January 31, 2007
Psalm 46:10 “Be still and know that I am God.” (NIV)
Friend to Friend
For years, I filled every waking moment with activity. I lived by the principle that busy people are productive people. It was only after I crashed, spending two years in a deep, dark pit of burnout and depression that I learned the eternal value of stillness. This pivotal life lesson is stated in the simple words of a shepherd: Psalm 23:2 “He leads me beside quiet waters.” The psalmist writes this soothing promise from the perspective of a shepherd tending his flock of sheep. A good shepherd understands the truth that sheep are never fully at ease around rushing water because every sheep innately knows that the weight of their wool – when wet – will drown them. A wise shepherd understands that he must make sure to lead his sheep beside still waters.
The lesson of stillness is essential to our spiritual growth and health. We, as His sheep, need still quiet waters. If we insist on spending our days in the rushing water of overcrowded schedules and unrealistic expectations we will surely drown! Stillness demands quietness and solitude! The busier we are, the more we need regular solitude and stillness. In other words, we need stillness the most when we don’t have time to be still. A Greek motto has become a profitable challenge to me: “You will break the bow if you keep it always bent.” Until we learn to stop and be still before God, we are in danger of bending and breaking under the pressure of daily life. Many of us are terribly busy – but only on the outside. Stillness allows us to do the inside business with God that is our main source of strength and power.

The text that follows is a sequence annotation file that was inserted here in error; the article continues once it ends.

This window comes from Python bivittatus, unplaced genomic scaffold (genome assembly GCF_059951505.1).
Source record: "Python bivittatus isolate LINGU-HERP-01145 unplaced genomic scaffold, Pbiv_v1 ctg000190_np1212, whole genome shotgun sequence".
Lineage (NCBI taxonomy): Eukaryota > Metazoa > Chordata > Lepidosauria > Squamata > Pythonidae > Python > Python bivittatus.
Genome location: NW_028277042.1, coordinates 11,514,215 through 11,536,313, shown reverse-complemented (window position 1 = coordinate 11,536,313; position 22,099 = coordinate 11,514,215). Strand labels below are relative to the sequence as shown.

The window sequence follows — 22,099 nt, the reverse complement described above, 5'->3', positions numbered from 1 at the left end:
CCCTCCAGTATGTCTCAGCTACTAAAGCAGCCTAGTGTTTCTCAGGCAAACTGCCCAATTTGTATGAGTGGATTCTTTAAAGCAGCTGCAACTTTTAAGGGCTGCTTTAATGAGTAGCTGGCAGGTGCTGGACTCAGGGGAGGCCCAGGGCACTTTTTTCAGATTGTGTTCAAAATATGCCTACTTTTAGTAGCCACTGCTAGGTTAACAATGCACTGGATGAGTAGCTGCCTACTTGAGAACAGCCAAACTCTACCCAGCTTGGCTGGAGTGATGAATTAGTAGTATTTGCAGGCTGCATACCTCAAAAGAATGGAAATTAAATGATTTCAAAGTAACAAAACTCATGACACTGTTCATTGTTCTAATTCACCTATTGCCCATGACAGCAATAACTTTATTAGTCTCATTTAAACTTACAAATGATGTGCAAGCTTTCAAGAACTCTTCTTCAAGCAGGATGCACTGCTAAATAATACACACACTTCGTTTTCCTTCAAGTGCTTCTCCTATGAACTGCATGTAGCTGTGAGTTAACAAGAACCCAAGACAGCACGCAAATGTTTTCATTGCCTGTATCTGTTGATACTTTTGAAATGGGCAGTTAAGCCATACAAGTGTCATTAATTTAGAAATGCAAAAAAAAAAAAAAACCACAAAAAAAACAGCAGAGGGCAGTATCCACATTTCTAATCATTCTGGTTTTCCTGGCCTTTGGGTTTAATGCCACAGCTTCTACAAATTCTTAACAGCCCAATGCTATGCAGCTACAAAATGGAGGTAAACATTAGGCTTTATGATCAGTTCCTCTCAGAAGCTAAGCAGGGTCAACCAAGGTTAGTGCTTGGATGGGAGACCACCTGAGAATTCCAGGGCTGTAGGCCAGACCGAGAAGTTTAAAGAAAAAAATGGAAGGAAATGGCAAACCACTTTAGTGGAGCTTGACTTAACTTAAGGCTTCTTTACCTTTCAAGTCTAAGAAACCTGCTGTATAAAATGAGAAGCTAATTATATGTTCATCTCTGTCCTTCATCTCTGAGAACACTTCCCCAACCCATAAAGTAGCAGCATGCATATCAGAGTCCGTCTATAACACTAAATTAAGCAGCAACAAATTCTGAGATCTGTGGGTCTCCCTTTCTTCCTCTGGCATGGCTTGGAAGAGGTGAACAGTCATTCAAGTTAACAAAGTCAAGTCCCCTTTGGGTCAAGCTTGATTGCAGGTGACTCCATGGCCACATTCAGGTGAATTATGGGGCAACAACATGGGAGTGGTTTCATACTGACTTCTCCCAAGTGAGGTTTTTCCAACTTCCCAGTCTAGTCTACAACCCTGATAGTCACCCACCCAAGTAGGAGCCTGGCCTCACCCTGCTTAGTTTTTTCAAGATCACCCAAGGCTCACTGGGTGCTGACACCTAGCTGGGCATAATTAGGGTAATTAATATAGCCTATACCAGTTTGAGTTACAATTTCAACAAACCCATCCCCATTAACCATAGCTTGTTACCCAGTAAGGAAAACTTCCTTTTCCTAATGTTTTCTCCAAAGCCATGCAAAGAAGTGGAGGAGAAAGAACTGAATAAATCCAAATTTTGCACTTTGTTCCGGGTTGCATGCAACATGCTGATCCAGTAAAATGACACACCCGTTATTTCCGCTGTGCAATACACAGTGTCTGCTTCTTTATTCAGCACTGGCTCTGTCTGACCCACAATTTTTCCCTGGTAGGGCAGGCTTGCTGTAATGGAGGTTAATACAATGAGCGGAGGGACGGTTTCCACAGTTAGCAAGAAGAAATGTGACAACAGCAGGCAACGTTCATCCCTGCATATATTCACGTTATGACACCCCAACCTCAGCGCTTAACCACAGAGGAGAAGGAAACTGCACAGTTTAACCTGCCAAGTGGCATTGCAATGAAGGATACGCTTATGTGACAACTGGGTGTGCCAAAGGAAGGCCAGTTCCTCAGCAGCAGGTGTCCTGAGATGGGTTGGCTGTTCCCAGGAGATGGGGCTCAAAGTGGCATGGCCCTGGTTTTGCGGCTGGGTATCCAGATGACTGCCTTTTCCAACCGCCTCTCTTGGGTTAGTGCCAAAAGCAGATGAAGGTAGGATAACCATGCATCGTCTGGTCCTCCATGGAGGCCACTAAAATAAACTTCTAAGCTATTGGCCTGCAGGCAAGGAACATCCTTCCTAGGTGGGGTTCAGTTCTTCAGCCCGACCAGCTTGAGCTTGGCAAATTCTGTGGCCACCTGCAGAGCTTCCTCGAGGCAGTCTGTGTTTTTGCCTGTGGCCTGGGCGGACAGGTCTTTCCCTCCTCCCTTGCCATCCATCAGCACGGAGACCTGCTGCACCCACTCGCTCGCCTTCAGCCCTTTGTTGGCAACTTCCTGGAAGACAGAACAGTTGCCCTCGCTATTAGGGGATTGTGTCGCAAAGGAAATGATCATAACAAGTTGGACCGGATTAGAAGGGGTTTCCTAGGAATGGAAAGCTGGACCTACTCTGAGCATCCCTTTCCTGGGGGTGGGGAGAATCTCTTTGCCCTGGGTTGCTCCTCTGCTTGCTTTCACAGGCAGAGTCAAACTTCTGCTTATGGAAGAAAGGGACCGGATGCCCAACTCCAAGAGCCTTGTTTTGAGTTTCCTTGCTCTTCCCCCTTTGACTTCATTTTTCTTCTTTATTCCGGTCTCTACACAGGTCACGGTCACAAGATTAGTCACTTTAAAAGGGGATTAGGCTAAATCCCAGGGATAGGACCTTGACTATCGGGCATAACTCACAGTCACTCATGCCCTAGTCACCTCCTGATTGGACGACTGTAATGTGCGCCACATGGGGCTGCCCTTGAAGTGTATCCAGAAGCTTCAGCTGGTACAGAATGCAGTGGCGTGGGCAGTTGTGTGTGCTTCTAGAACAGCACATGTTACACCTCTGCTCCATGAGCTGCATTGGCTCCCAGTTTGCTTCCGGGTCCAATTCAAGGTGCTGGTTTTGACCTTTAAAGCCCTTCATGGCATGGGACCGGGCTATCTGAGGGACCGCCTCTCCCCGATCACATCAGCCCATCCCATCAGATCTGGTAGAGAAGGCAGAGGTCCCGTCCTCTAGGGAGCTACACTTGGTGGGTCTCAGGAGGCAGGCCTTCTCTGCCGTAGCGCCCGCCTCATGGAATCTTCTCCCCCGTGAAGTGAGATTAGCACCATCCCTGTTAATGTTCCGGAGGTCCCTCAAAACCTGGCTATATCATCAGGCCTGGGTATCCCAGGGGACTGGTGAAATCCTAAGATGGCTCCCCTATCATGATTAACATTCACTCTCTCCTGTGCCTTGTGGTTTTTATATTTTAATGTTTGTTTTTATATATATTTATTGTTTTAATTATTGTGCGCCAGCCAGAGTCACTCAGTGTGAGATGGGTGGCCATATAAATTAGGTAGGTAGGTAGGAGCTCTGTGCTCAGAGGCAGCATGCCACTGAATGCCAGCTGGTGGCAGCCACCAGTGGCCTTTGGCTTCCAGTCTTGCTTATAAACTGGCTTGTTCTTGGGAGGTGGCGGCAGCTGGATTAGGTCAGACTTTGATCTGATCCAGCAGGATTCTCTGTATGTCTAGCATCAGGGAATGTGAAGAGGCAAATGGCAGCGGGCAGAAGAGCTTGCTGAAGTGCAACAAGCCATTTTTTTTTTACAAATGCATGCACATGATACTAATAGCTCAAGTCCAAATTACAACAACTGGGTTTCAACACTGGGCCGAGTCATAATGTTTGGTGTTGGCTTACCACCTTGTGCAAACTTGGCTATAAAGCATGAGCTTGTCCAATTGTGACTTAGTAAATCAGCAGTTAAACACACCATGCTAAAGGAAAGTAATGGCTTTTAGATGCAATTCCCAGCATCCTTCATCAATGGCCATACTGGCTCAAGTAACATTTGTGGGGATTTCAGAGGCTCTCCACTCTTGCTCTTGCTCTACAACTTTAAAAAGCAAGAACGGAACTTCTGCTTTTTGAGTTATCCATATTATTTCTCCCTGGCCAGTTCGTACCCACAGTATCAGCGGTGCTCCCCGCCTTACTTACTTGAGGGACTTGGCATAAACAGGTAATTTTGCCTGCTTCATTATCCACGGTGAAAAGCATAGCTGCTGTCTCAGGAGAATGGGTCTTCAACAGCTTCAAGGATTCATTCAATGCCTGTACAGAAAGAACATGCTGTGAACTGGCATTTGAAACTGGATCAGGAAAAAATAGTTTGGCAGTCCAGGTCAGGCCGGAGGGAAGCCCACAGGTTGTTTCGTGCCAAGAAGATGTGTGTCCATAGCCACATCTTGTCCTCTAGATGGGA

The command to “be still and know that He is God” implies that until we are still we cannot know God but when we are still we can know Him. So much of God is unknowable on the run and yet we tend to offer Him the scraps and leftovers of our time and energy.
Even Jesus sought solitude as a place of strength and power. When Jesus was tested, He retreated to a mountaintop or desert wasteland to be alone. There, away from the demanding crowds and distractions of life, He would meet with God. There, He found the strength to do what His Father had sent Him to do. If the Son of God needed stillness and time alone, then how much more do we need that same kind of time?
Father, I know that I need to be still before you. I have chosen a time and place to meet you in solitude and stillness. Please help me to give you the best part of my schedule instead of the leftovers. Amen!
Now it's Your Turn
- Recognize your need for stillness
- Set aside time each day this week to spend with God.
- What “time thieves” do you need to eliminate from your schedule?
- What long-term commitment do you need to make concerning stillness and solitude?
- What areas of your life seem to be out of control and need to be submitted to God?
More from the Girlfriends
Learning to value and practice solitude is one of the hardest struggles of my life. Just about the time I think I have it down, I find myself having too much to do. I have to come back to the truth that in order to survive and thrive in life, I require stillness. And I have learned the hard way, that if I don’t choose to be still, my loving Father will arrange the circumstances of my life so that I will be still. Don’t go there, girlfriend. Start today. Be still!
For more on this topic, see Mary’s book, Escaping the Stress Trap.
Girlfriends in God, Inc.
Originally published Wednesday, 31 January 2007.